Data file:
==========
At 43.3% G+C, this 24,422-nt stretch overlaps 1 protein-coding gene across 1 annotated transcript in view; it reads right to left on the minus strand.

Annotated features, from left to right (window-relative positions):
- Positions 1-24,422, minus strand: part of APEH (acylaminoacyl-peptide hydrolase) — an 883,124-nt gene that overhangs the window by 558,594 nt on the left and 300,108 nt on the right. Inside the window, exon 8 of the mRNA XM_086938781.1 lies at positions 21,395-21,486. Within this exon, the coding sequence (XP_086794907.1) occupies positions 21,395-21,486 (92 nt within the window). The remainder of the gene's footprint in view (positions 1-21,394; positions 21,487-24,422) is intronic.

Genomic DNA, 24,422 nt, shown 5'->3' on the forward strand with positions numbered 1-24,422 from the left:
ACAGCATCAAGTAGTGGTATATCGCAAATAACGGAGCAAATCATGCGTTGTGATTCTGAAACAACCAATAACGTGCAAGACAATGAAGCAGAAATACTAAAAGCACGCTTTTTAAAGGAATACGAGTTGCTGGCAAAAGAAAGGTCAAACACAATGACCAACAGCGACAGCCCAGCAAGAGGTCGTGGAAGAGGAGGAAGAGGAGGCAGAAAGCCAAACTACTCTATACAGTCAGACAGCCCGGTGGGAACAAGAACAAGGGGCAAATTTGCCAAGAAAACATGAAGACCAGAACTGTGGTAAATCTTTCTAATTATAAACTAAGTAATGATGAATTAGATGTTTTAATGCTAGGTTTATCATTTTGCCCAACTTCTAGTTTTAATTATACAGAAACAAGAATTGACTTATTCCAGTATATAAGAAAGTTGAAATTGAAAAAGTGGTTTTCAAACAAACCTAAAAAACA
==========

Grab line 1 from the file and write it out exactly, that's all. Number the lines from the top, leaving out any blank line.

At 43.3% G+C, this 24,422-nt stretch overlaps 1 protein-coding gene across 1 annotated transcript in view; it reads right to left on the minus strand.